The Jews from Arab-Muslim countries were powerless. They had no army. They did not take part in the conflict. They were not responsible for triggering hostilities between the Arab states and Israel. That the Yishuv, the quasi-Jewish state that developed in Mandatory Palestine, became a state according to the United Nations Partition Plan was not also responsible for the war except for the scandal of its existence. Instead, the cause of the situation was the intolerance and imperialism of the new Arab states: before these attained independence, there were indeed no such states. Before the Western colonial empires there was another Islamic colonial empire, the Ottoman one. Palestine never existed as a political or cultural entity. The new nation-states – Israel included – were a product of the Western colonial empires and all were "invented." Why were these Jews in Arab countries persecuted and expelled if not as a result of an anti-Semitic ideology and policy? It was a continuation of the traditional Islamic anti-Judaism but defined in reference to the symbol of the rebellion of the Jewish dhimmis: Zionism.

The fact that these events have been obscured has served in the campaign to delegitimize Israel, and therefore to a large extent, the same population that suffered this oppression. The fate of Palestinian refugees, their proclaimed innocence, and the injustice they endured form the main thrust of this delegitimization.

About 600,000 of the Jews forced out of Islamic countries in those years attempted to reconstruct their life in Israel. They have suffered more than the Palestinian refugees and undergone greater spoliations.

They became citizens of the countries of refuge (Israel and France especially), while Palestinians were ostracized from the Arab nations. Unlike Israel, the Arab states have refused to integrate (Palestinian) refugees in the hopes of keeping hotbeds of conflict alive.

Today, 20 percent of Israeli citizens are Palestinian Arabs, while the few thousands of Jews still living in Arab and Muslim states (almost exclusively Iran, Morocco, Turkey, and Tunisia) are tiny quasi-dhimmi minorities, probably destined to disappear. Except in Turkey, they depend on a despotic or monarchic regime that needs them for specific interests in international politics. Since 1922, a Palestinian Arab state has already existed on the territory of Mandatory Palestine: Jordan, with 75 percent of its population Palestinian. The Palestinian Authority rules part of the remainder in what became "Cisjordania" after its annexation by Transjordan in 1948, which then became Jordan.

The Palestinians' fate is mainly the result of the policy of their leadership, who have always rejected the further division of Mandatory Palestine (as proposed in 1937 and 1947). The creation of Transjordan in 1922 apparently was not sufficient. Arabs from Palestine were the allies of the five Arab states that attacked the newly created state of Israel: Jordan, Iraq, Syria, Egypt, and Lebanon, as well as the Arab League. Even today, both the Palestinian Authority and Hamas reject the division of the land, denying Israel its natural right to a national existence while defining Palestine as exclusively Arab and Islamic.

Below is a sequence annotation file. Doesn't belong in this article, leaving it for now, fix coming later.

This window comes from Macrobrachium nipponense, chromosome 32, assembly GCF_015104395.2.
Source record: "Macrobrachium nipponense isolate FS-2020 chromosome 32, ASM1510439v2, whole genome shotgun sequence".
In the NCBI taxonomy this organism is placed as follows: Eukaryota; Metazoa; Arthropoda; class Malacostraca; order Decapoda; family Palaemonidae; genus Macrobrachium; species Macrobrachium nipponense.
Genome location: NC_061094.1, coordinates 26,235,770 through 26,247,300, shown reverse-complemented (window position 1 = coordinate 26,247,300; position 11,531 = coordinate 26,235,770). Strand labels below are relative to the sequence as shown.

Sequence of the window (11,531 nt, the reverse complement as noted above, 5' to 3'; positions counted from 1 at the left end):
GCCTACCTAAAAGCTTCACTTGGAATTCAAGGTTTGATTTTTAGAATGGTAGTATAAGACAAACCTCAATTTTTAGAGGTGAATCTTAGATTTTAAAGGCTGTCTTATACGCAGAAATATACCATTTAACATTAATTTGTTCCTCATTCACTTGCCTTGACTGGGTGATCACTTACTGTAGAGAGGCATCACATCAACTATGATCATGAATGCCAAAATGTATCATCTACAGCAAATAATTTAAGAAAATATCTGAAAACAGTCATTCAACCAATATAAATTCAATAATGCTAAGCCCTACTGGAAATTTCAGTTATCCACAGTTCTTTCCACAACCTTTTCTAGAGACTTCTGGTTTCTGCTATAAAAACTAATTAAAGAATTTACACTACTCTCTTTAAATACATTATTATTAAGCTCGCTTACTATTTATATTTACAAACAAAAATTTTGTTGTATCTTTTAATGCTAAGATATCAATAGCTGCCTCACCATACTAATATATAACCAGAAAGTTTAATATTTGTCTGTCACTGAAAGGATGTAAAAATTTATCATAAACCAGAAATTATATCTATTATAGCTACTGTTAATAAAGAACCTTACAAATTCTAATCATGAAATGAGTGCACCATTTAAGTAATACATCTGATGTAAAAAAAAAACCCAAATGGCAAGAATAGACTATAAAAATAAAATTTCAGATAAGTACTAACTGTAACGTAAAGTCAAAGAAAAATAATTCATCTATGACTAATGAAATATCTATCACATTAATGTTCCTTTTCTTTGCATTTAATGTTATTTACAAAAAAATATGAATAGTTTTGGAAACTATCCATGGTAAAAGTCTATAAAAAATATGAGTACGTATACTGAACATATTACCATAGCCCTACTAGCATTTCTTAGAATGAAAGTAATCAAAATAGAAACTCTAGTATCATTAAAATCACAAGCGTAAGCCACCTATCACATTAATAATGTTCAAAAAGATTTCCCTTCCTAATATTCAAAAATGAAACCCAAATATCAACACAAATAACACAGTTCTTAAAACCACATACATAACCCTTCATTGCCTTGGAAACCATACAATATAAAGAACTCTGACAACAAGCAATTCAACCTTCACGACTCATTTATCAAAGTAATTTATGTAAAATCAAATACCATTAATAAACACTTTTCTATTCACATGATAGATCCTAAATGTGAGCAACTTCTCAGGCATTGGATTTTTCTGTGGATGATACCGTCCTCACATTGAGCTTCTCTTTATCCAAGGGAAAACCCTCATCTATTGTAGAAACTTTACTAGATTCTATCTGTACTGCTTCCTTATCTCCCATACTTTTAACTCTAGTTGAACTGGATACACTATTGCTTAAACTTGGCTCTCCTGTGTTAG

The Jewish people are a people with a long history – contrary to the Palestinians –  and have the right of sovereignty in a land that has been the seat of three Jewish states since earliest antiquity. Zionism is the culmination of a process of self-determination, from a dominated nation in the Arab-Muslim world to an emancipated one within this world – that is, in the Middle East. There has been a population exchange. Israel's "original sin" is a fiction. These are the historical and political facts on which Jewish discourse must be founded. It is time to take back the initiative and restore the Jewish narrative.

You can read the entire article here


  1. Thanks Daphne for posting this. Well after many years of this issue not being discussed there is a new initiative led by DFM Danny Ayalon to recognise Mizrahi and Magrebi Jews as refugees. Danny himself is of Algerian descent.

    The new initiative promoted by the Foreign Ministry calls on Palestinians to "recognize Jews who exiled from Arab lands as refugees."

    The initiative comes as a response to the Palestinians' demand for a "right of return" to the Land of Israel.

    The initiative was drafted by members of Jewish-American organization JJAC.

    After discussing the initiative, Ayalon and National Security Council Chief Uzi Arad decided to hand the matter over to the Foreign Ministry's legal department.

    According to the initial outline of the plan, Israelis hailing from Arab countries will be eligible to demand financial compensation for the property they left behind.

    JJAC also suggested establishing funds that would help protect Jewish cemeteries, restore synagogues and return Torah scrolls to Arab countries, in addition to giving out research scholarships.

    The initiative was launched several days after the publication of Ayalon's article titled "I am a refugee," in which he wrote, "As a descendant of a family forced out of Algeria, my father and I – and the millions of other Jews from families who were expelled from Arab countries after 1948 – are entitled to redress."

    The article, which was published in newspapers across the globe, was also distributed in foreign embassies in Israel and consulates around the world.

    "The issue of Jewish refugees from Arab lands has not been dealt with – not on the public level, or on the political and judicial level," Ayalon claimed.

    "We must remember that more than 850,000 Israelis came from Arab lands without any property, and therefore they are considered refugees. It is definitely an issue that must be raised during our negotiations on a permanent agreement," he said.

    Ayalon also noted that "Israel has absorbed some 900,000 Jews who have assimilated into society, while Arab countries left their refugees to live in subhuman conditions."

    I wouldn't hold my breath that any individual families will receive compensation, but it's definitely worth families registering on the JJAC website.

  2. Thanks for that interesting post, Michelle.The initiative is certainly overdue. I think I mentioned it somewhere previously, but it's good to see it referred to again.